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Esophageal Cancer On the Rise

By
WebMD Feature
Reviewed by Cynthia Dennison Haines, MD

The past 25 years have seen the rates of some cancers fall, thanks to better prevention efforts. During the same period, though, the frequency of some esophageal cancers rose dramatically. The cause of this increase remains a mystery, although important risk factors have been identified.

Understanding the causes of esophageal cancer, and changing a few simple habits can reduce your risk for this uncommon but dangerous disease.

Two Faces of Esophageal Cancer

The esophagus is the tube that carries food from the mouth to the stomach. This year, about 14,550 people will be diagnosed with cancer of the esophagus. There are two major kinds of esophageal cancer:

  • Squamous cell cancer
  • Adenocarcinoma

Their names refer to different types of cells in the esophagus that turn into cancer. The two kinds of esophageal cancer have different causes, and affect different parts of the esophagus. Once cancer is present, though, the two kinds of esophageal cancer act similarly.

Squamous cell cancer

Adenocarcinoma

Usual location

Middle portion of the esophagus

Where the esophagus meets the stomach (lowest portion)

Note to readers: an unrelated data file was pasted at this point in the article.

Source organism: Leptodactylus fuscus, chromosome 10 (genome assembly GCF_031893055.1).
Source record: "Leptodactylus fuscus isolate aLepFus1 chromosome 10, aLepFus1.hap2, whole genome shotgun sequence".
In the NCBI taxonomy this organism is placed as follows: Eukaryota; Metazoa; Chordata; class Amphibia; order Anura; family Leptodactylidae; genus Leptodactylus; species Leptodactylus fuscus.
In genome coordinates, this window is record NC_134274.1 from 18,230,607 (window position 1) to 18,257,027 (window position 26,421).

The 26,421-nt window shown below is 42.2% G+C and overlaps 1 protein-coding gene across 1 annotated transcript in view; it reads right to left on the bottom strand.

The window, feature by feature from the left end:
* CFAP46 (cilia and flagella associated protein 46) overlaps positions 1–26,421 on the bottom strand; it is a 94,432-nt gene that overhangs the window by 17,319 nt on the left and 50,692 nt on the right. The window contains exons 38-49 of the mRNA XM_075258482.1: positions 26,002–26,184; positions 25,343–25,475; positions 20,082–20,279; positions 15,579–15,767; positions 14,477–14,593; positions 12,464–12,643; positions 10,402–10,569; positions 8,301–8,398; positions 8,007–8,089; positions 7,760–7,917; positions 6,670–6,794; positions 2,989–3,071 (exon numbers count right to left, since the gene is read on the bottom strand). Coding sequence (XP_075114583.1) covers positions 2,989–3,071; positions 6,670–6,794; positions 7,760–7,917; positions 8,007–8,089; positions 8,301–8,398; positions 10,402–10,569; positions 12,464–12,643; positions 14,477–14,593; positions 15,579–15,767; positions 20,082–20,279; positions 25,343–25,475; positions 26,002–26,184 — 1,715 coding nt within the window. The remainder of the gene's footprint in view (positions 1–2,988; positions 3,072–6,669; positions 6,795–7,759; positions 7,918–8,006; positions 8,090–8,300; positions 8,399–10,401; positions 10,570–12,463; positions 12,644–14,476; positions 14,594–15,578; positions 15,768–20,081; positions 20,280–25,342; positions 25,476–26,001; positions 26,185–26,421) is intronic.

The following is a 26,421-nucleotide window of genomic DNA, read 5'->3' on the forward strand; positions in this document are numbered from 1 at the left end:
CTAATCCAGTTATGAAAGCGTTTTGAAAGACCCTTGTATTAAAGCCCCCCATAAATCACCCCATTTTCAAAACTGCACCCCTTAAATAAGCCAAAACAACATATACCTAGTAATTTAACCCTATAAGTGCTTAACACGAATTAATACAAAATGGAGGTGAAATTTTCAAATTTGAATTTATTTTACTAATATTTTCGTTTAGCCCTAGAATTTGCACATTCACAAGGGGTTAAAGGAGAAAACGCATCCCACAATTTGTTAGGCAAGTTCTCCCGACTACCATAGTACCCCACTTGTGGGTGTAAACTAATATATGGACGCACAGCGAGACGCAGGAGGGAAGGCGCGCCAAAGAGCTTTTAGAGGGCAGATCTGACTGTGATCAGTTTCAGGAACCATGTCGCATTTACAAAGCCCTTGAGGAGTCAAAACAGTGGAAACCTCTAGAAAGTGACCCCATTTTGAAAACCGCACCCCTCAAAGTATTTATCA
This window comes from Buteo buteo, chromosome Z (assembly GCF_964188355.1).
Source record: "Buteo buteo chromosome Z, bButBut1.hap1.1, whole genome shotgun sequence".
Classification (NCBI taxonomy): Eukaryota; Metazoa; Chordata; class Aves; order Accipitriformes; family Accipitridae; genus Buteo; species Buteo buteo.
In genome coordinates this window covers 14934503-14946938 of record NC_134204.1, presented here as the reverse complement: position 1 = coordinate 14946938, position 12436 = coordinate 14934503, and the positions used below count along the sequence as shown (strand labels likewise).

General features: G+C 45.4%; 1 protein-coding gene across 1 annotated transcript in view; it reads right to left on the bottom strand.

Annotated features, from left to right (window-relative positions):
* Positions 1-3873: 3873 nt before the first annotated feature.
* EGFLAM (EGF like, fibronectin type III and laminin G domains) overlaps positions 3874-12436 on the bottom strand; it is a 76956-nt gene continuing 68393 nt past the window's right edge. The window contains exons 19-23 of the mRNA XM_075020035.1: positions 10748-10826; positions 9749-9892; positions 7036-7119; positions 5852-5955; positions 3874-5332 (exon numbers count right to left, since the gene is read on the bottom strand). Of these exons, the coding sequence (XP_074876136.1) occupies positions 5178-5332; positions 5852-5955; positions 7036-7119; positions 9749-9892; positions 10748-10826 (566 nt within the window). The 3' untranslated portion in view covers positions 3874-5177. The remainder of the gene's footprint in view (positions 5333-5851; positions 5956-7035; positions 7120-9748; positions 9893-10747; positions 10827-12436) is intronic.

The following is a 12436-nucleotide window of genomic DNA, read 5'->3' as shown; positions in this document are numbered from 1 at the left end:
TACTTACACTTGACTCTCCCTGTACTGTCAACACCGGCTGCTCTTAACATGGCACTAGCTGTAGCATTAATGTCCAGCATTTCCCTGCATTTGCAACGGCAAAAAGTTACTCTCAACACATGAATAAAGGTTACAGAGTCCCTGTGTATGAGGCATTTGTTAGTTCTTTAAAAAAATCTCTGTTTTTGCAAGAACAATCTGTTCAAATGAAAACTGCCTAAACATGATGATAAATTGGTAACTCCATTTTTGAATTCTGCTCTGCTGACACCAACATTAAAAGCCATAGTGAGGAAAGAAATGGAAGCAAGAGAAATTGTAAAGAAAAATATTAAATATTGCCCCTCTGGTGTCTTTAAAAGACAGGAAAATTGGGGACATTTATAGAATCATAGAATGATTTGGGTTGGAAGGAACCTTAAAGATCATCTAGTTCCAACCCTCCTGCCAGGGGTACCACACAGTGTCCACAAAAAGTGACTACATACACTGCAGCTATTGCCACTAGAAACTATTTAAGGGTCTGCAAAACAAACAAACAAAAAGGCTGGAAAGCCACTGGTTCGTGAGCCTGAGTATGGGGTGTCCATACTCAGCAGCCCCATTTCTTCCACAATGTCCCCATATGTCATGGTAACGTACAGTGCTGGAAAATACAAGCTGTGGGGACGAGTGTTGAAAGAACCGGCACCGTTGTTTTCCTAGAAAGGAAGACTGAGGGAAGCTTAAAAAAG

Most common causes

Alcohol, tobacco

Barrett's esophagus (caused by acid reflux)

Groups commonly affected

African-American men, Asian-American men

Caucasian men

Prognosis and treatment

About the same

Esophageal Cancer: A Mysterious Change

As recently as 1975, 75% of esophageal cancers were squamous cell cancers. Since then, the pattern of esophageal cancer changed in a major way:

  • The rate of squamous cell cancers has fallen slightly.
  • Adenocarcinoma rates have risen dramatically. Adenocarcinoma struck four people per million in 1975, but that rate rose to 23 people per million in 2001. This makes it the fastest-growing cancer in the U.S., according to the National Cancer Institute.
  • As a result, adenocarcinoma cases now outnumber squamous cell cancers. The total rate of esophageal cancer has also risen.

"Clearly something has happened" to create the change, says Manjit Bains, MD, a thoracic surgeon at Memorial Sloan-Kettering Cancer Center in New York. As for why, though, "at this time there is more conjecture than facts."

Improved detection rates aren't the cause, according to researchers. Experts believe some risk factor for adenocarcinoma must also be increasing--but can't say what. A leading suspect: rising rates of obesity -- possibly causing a higher incidence of reflux, which is a risk factor for adenocarcinoma, according to Bains.

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